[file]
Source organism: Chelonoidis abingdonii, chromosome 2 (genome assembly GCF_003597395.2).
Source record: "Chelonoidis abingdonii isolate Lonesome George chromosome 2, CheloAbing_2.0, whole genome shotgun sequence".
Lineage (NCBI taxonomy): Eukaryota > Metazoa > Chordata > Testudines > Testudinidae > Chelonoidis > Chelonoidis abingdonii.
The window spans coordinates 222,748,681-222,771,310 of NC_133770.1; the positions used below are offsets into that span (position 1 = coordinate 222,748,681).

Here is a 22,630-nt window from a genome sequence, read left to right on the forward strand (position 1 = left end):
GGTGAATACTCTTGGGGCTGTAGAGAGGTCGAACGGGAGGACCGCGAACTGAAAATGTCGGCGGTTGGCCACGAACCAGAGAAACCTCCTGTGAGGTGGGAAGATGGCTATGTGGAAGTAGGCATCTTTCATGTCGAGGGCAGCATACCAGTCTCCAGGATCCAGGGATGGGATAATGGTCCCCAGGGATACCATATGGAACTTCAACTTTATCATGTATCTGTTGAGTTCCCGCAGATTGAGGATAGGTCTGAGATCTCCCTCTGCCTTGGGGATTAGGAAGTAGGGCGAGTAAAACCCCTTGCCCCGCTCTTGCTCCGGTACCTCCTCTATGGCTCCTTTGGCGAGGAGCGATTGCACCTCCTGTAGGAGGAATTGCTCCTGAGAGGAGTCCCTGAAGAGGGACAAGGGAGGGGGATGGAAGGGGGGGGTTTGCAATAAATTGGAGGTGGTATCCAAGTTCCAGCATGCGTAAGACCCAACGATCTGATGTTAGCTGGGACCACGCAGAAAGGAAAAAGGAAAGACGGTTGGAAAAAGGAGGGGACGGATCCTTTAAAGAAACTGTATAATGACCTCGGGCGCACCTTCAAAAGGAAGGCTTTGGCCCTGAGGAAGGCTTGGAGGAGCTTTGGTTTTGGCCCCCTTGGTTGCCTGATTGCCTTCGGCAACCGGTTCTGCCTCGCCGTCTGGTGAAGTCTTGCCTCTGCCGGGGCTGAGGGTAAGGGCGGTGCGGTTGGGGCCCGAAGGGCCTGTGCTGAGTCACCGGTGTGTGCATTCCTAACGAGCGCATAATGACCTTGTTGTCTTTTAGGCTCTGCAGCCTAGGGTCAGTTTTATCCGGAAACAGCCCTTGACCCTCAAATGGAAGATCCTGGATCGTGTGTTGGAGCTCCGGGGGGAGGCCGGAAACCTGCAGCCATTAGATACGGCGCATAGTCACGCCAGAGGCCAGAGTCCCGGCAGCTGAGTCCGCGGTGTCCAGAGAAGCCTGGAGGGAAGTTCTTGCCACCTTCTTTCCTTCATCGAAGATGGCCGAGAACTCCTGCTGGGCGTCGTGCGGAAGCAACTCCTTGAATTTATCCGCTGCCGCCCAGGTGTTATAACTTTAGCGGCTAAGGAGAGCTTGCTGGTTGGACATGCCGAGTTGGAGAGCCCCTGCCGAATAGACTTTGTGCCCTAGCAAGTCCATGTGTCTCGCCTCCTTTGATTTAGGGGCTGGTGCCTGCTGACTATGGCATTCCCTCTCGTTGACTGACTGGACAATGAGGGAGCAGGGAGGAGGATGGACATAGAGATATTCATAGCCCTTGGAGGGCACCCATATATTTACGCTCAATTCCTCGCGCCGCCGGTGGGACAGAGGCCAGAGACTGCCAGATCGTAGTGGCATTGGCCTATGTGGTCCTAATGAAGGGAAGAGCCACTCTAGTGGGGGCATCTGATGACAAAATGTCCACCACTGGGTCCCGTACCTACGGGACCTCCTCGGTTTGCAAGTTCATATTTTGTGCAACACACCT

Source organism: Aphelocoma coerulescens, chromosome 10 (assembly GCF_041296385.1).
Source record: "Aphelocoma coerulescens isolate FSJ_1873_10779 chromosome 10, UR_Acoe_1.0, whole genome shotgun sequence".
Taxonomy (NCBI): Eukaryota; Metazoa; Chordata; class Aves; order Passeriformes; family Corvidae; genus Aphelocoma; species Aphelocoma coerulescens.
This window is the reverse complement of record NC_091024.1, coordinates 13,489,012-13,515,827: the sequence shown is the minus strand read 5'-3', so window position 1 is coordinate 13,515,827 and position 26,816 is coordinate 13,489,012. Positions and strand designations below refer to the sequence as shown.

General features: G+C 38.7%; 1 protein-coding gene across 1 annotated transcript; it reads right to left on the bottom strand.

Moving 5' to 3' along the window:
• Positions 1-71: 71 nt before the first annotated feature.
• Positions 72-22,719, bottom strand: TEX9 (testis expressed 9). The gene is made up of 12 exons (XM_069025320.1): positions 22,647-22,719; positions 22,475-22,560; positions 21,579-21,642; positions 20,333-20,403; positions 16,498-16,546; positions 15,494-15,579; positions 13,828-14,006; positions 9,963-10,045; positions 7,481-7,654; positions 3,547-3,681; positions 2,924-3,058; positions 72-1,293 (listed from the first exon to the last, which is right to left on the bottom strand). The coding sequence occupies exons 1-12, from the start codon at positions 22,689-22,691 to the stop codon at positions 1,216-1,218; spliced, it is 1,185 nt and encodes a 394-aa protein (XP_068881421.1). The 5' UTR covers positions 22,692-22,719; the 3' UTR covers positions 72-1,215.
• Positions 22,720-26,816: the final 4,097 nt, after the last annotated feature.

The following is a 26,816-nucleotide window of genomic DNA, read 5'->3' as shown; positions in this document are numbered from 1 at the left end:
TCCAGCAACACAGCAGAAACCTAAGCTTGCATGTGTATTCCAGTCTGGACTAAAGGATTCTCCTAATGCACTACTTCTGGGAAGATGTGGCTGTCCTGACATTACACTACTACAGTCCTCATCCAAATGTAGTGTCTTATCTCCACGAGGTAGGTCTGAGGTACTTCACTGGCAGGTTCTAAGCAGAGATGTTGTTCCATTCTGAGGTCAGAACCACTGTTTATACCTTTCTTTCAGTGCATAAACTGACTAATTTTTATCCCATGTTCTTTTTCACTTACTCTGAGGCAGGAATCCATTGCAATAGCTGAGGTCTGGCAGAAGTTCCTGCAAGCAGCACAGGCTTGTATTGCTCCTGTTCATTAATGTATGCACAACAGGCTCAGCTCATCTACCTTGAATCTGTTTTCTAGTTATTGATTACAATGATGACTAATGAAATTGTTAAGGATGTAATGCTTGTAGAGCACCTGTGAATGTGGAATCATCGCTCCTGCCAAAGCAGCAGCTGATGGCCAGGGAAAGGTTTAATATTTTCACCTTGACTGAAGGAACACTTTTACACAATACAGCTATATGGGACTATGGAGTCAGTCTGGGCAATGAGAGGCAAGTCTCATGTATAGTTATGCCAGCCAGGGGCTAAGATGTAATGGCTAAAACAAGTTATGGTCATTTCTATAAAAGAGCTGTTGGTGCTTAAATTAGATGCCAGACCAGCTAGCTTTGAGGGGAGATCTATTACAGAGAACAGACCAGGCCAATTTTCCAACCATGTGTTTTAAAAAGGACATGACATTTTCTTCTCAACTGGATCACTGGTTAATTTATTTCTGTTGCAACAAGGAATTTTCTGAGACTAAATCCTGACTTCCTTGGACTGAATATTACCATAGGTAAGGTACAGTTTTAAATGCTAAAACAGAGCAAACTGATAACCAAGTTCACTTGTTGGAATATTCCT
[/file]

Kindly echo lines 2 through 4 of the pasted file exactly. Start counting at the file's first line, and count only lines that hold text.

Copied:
Source record: "Chelonoidis abingdonii isolate Lonesome George chromosome 2, CheloAbing_2.0, whole genome shotgun sequence".
Lineage (NCBI taxonomy): Eukaryota > Metazoa > Chordata > Testudines > Testudinidae > Chelonoidis > Chelonoidis abingdonii.
The window spans coordinates 222,748,681-222,771,310 of NC_133770.1; the positions used below are offsets into that span (position 1 = coordinate 222,748,681).